Off the Trail: The Anthropocene is here to stay.

The term Anthropocene is starting to appear more and more frequently. The “cene” ending of the word is familiar from any number of geologic epochs such as Holocene or Pleistocene. But in the case of Anthropocene we humans are the subjects, not dinosaurs, or glaciers or seismic events of unimaginable proportion.

Scientists continue to try and understand how we humans, the “anthro” in Anthropocene, are impacting our planet. Are we causing irreversible changes with development? Or over-population? Or did we start to irrevocably alter the planet when we began agriculture more than 10,000 years ago, deforesting and tilling the earth?  And anthropology professor Dr. John Hawks has written about some anthropologists who wonder if we should capitalize the word at all or refer to our epoch with a little ‘a’ just to signal that this time period is currently unfolding and its full details can not yet be known.

Read below for two scientists thoughts on this topic after convening an expert panel to think and write about our current geologic era and try to determine where we can go from here in understanding the “Anthropocene” and the impact we are having on what is for now, at least, our solar system’s only known habitable planet.

Below is the beginning of the article which was published in and which I saw re-posted on I encourage you to read the entire piece, written by Professors Ben A. Minteer and Stephen Pyne, both of Arizona State University.


What does it mean to preserve nature in the Age of Humans

“Is the Earth now spinning through the “Age of Humans?” More than a few scientists think so. They’ve suggested, in fact, that we modify the name of the current geological epoch (the Holocene, which began roughly 12,000 years ago) to the “Anthropocene.” It’s a term first put into wide circulation by Nobel-Prize winning atmospheric chemist Paul Crutzen in an article published in Nature in 2002. And it’s stirring up a good deal of debate, not only among geologists.

The idea is that we needed a new planetary marker to account for the scale of human changes to the Earth: extensive land transformation, mass extinctions, control of the nitrogen cycle, large-scale water diversion, and especially change of the atmosphere through the emission of greenhouse gases. Although naming geological epochs isn’t usually a controversial act, the Anthropocene proposal is radical because it means that what had been an environmental fixture against which people acted, the geological record, is now just another expression of the human presence.

It seems to be a particularly bitter pill to swallow for nature preservationists, heirs to the American tradition led by writers, scientists and activists such as John Muir, Aldo Leopold, David Brower, Rachel Carson and Edward Abbey. That’s because some have argued the traditional focus on the goal of wilderness protection rests on a view of “pristine” nature that is simply no longer viable on a planet hurtling toward nine billion human inhabitants.

Given this situation, we felt the time was ripe to explore the impact of the Anthropocene on the idea and practice of nature preservation. Our plan was to create a salon, a kind of literary summit. But we wanted to cut to the chase: What does it mean to “save American nature” in the age of humans?”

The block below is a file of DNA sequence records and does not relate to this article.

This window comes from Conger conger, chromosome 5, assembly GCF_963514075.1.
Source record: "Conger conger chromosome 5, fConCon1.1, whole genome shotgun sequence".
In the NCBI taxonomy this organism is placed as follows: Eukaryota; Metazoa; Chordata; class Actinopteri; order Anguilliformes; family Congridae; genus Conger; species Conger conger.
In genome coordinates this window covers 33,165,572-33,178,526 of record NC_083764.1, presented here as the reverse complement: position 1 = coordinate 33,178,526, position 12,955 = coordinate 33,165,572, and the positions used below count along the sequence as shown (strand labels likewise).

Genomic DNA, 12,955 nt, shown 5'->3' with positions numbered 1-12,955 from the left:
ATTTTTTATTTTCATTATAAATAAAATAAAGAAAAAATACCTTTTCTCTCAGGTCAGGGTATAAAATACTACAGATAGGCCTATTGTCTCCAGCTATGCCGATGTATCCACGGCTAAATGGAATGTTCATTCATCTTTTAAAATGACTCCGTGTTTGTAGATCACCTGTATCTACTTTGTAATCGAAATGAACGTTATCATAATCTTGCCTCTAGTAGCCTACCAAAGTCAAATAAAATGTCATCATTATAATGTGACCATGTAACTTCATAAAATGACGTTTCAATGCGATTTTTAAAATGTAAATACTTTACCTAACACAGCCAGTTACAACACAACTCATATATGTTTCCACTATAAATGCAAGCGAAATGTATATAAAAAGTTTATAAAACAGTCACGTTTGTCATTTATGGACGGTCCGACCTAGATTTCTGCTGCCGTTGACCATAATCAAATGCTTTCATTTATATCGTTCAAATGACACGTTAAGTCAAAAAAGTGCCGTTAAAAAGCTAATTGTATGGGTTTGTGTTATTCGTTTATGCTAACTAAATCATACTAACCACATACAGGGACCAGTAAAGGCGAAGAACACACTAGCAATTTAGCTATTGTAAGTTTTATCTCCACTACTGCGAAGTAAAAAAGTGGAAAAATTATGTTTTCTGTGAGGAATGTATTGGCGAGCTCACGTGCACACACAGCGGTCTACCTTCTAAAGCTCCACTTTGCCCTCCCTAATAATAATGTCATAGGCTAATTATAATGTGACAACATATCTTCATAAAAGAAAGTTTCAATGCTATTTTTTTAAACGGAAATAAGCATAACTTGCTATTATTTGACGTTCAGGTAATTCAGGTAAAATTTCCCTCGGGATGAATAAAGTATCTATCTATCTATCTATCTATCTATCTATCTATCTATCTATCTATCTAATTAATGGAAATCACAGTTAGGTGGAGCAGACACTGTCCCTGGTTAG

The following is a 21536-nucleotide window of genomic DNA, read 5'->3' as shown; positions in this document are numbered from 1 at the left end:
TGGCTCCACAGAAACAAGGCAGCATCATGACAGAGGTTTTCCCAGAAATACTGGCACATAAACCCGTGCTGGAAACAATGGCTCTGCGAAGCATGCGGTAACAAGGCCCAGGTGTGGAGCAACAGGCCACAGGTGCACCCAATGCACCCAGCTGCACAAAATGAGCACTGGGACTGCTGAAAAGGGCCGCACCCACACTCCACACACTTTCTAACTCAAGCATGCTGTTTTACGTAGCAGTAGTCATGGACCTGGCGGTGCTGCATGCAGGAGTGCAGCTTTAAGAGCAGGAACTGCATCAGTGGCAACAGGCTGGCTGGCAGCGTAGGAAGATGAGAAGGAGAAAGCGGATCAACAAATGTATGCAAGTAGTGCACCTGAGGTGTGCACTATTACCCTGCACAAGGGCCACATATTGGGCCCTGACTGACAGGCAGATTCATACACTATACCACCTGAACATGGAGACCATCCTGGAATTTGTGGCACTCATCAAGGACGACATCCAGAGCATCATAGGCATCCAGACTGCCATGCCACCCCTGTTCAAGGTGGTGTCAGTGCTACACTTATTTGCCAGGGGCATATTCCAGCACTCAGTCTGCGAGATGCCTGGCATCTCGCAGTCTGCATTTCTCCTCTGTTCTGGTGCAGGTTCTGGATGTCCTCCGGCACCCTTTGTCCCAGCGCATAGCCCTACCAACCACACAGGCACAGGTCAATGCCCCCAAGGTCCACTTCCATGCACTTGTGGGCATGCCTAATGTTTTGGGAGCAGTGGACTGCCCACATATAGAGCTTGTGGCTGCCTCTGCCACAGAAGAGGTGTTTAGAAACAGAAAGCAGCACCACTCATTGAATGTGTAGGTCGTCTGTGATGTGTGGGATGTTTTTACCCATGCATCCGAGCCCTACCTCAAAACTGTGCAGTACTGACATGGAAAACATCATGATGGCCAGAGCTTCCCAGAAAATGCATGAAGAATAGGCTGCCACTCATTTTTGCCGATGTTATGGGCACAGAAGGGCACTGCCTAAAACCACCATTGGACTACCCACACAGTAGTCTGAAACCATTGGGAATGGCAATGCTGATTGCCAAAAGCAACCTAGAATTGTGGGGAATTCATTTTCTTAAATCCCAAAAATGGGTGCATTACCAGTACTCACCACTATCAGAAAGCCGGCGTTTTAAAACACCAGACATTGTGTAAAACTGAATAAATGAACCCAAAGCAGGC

(the rest of the article can be accessed here)



  1. It is interesting that in referring to the other “cenes” you say “But in the case of Anthropocene we humans are the subjects, not dinosaurs, or glaciers or seismic events of unimaginable proportion.” None of the other “cenes” were named for dinosaurs, glaciers or seismic events. In fact, none of the 16 formally recognized “cenes” are named after its cause. They are all named after the condition of the planet’s biodiversity at the time. The Holocene, for example, refers to the “wholely new” make up of species. It followed the Pliestocene which refered to the “newer” group of species which followed the Pliocene.

    This begs the questions: why are we being asked to depart from the geological naming protocol? why is the only “cene” caused by humans, the only “cene” proposed to be named for a cause?

    The short answer is anthropocentrism. The longer is that every informal name for the current epoch since the beginning of geology in the 1770s has been called “the age of man” in one form or another. There was the Anthropozic, Psychozoic, Anthropogene, Anthrocene, etc.

    Which begs another question: if thinking we lived in the Age of Man led us to trash the planet and drive other species extinct, why do we think renaming the present a new version of “Age of Man” for the 15th time will result in any different outcome?

    Kieran Suckling
    Executive Director
    Center for Biological Diversity


    1. Thank you very much for your detailed response and my apologies for not fully understanding the meaning behind the names of the epochs. Your point however is well taken and underscores our myopic and self-centered view of the planet. Dr. Hawks’ blog post on this topic, which I link to,, does suggest that the name Anthropocene is indeed not so scientifically motivated as it is politically motivated. Even so, it is unlikely that the term Anthropocene which most people will probably never hear about, will stimulate any meaningful change in behavior. But, maybe this could also be an age of optimism. Here’s to hoping. Thank you again for reading and commenting. HF


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